I’ll leave the graphic Orwellian details to The Atlantic’s Jeffrey Goldberg, but the Transportation Security Administration has finally outdone itself in the crotch region—well, Americans’ crotch regions. The idea is to bully travelers into submitting to “back-scatter” scans to avoid invasive pat-downs. Modern technology lets the TSA undress you. “Security theater,”  argue Goldberg and others, […]

The Charles E. Smith family built the giant Crystal City complex near Ronald Reagan National Airport and donated hundreds of millions to good causes, most of them probably in and near Washington. Names from the family went on the Charles E. Smith Athletic Center at George Washington University, the Robert H. Smith School of Business […]

As if the stolen glasses weren’t enough, Jonathan Franzen is in the news for not making the final cut in the National Book Awards. I myself have mixed feelings about Freedom, but mostly like it. Granted, events and outcomes happen with a little assist from coincidence. But you can accuse Dickens of the same. What’s […]

Update: Jim Moran has since told me there was no quid pro quo, that the Indiana real estate developer's contributions were part of an arrangement by which the developer contributed to many people at once, apparently with an unrelated issue in mind. I appreciated the Moran response and will let readers judge for themselves. I’m […]

Update: Jim Moran has since told me there was no quid pro quo, that the Indiana real estate developer's contributions were part of an arrangement by which the developer contributed to many people at once, apparently with an unrelated issue in mind. I appreciated the Moran response and will let readers judge for themselves. A […]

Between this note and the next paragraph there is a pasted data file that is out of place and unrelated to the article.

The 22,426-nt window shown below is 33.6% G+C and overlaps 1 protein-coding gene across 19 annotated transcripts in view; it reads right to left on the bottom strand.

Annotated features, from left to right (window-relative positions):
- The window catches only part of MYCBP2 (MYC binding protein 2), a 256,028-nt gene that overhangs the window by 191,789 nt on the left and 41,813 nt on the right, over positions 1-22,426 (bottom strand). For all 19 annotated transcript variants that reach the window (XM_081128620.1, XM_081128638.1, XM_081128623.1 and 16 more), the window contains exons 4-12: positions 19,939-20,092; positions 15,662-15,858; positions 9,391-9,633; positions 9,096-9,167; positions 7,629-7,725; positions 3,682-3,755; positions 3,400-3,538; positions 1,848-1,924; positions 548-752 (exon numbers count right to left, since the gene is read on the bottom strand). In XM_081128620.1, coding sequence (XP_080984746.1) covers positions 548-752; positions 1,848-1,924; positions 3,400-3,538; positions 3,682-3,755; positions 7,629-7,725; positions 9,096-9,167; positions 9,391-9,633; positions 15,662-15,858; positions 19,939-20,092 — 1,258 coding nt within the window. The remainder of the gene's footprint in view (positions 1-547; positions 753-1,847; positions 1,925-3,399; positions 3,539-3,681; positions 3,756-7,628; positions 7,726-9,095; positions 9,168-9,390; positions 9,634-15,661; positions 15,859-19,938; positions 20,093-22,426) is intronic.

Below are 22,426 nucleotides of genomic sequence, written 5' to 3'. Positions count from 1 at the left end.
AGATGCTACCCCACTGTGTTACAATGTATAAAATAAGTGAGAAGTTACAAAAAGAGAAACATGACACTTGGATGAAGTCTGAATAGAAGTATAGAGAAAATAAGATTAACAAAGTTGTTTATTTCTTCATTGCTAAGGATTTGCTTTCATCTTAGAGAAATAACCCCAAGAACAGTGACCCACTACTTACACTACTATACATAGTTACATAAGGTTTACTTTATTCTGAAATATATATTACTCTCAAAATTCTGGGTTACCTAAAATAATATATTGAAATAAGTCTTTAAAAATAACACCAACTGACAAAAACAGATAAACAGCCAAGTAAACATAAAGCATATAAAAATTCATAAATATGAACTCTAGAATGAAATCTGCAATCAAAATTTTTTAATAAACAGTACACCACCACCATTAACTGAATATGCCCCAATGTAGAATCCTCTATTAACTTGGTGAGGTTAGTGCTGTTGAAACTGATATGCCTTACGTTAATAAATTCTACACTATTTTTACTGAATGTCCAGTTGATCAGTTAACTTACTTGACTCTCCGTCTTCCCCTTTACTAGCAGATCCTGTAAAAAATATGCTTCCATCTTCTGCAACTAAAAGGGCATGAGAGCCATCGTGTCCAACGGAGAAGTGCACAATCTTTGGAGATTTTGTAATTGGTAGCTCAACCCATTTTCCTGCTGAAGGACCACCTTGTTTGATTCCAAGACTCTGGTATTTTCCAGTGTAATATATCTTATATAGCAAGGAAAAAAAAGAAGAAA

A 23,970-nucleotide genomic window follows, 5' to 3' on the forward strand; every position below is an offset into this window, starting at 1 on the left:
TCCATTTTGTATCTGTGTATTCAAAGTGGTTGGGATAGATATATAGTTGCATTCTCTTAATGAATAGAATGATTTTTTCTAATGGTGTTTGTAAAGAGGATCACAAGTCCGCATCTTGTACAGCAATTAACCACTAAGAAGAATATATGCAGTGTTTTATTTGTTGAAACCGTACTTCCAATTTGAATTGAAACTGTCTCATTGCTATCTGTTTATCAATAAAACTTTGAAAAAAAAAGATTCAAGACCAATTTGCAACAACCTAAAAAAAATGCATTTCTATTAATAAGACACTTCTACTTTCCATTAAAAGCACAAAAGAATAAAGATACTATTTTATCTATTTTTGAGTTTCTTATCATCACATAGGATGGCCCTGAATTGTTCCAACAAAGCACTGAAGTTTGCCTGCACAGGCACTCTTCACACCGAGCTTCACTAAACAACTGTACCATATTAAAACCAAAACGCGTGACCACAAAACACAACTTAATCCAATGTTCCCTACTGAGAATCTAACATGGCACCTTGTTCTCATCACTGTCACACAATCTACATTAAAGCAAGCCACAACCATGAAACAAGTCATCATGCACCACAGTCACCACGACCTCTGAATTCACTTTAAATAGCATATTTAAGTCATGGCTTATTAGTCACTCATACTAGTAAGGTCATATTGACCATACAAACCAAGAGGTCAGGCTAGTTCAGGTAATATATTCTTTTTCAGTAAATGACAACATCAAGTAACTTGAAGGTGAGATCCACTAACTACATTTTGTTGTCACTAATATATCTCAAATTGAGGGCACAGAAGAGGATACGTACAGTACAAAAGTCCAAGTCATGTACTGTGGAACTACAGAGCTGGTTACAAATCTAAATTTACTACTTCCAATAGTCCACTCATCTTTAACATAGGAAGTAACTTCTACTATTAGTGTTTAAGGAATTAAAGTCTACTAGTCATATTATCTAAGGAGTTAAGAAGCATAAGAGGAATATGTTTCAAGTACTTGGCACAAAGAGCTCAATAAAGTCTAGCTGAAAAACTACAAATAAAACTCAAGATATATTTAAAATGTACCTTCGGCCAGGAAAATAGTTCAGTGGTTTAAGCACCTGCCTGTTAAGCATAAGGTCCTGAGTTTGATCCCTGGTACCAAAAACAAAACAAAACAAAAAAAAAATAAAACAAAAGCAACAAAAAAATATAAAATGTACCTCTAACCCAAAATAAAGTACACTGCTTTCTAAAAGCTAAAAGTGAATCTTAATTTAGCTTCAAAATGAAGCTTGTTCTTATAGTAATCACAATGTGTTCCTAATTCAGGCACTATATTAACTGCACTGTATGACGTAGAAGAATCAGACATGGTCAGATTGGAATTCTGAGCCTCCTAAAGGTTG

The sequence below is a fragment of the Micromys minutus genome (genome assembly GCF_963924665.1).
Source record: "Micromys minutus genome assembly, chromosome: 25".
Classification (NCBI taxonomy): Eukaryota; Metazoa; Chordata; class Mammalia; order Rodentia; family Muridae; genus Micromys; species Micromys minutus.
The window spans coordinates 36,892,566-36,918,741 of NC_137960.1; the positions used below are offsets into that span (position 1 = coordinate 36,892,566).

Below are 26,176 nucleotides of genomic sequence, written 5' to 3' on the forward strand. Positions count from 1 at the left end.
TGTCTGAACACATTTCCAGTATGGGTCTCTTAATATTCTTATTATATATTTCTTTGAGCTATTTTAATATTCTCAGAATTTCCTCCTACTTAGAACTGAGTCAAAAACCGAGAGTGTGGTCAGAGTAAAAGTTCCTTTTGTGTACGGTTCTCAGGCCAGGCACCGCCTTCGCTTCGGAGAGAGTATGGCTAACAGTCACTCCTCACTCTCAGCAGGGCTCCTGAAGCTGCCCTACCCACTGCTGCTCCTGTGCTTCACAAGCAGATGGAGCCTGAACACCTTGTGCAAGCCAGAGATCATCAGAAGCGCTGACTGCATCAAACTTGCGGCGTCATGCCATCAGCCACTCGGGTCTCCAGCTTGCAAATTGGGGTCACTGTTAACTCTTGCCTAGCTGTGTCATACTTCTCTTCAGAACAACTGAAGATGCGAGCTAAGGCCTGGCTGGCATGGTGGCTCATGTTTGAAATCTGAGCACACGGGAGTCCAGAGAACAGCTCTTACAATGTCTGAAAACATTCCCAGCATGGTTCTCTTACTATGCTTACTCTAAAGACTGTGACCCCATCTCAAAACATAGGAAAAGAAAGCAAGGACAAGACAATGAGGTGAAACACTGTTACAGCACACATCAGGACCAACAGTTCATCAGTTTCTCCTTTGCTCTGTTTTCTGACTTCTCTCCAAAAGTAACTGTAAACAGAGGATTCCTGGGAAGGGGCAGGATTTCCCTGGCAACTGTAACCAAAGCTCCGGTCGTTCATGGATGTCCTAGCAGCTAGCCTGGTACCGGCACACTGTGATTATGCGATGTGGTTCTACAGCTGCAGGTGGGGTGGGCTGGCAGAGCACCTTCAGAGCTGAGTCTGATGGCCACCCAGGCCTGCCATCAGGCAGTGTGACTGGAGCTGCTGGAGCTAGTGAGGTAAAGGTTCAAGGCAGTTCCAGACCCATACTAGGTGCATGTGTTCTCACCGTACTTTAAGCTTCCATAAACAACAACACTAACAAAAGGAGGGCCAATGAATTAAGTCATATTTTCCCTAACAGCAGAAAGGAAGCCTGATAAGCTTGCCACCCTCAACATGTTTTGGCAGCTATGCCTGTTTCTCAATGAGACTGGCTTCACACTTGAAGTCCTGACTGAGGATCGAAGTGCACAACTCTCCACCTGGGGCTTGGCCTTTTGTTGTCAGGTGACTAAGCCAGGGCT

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Skimpy little items in the Washington Post and Politico, on the end of an Oregon inquiry into the sex charges against Al Gore, didn’t do justice to the ex-VP.  Given the seriousness of the charges and Gore’s prominence, wasn’t he worth more than those pathetic follow-ups? Check out a  far more detailed AP report in […]

Update, Aug. 19: TBD’s current coverage is a long way from what I propose below. The Alexa Web traffic measurement service is hardly scientific, and besides, TBD has just started up; but if the service on the mark, the new site is far from an instant success. I lack access to TBD’s internal stats. – […]

Oh, the temptation to do a Moliere act here, despite the sweetness visible in the wedding photo from so long ago. Remember? Al Gore talked up Internet filtering to shield children from Net porn, while his wife, Tipper, crusaded against racy rock lyrics. Less than a month ago, we heard about the Gores separating, hardly […]

Apple has sold some three million iPads in 80 days, according to the latest news from the company. Many thousands of books are now available for the iPad and the newer iPhones and iPod Touches through Apple’s iBooks app—including The Solomon Scandals. But three million is still a small number compared to the total U.S. […]

Jonathan Stone, the reporter in The Solomon Scandals, has located a few entries from the secret diary of Tony Hayward, the BP CEO. Here they are with links helpfully inserted by Stone, lest anyone distrust the truth-seekers at BP. Dug up any entries yourself? Share ‘em, if you’d like. – D.R. I find those pictures […]

Jon Stone isn’t the only one Q & A-ing me these days. At George Washington University yesterday, I answered clueful questions from Asst. Prof. Christopher Klemek and members of his D.C. urban history class, including a young woman named Livia (did I get that name right for I-knew-her-when purposes?) who wants to run someday for […]

A black mongrel dog scampers across the stage, “dragging a leash and a canoe paddle.” Her owner yells for the dog by her proper name, “Shit”—an ever-handy expletive for a Texas oilman’s red-headed daughter, grouchy about the status quo. This is the populist journalist Molly Ivins at home, in a new play by Margaret (Peggy) […]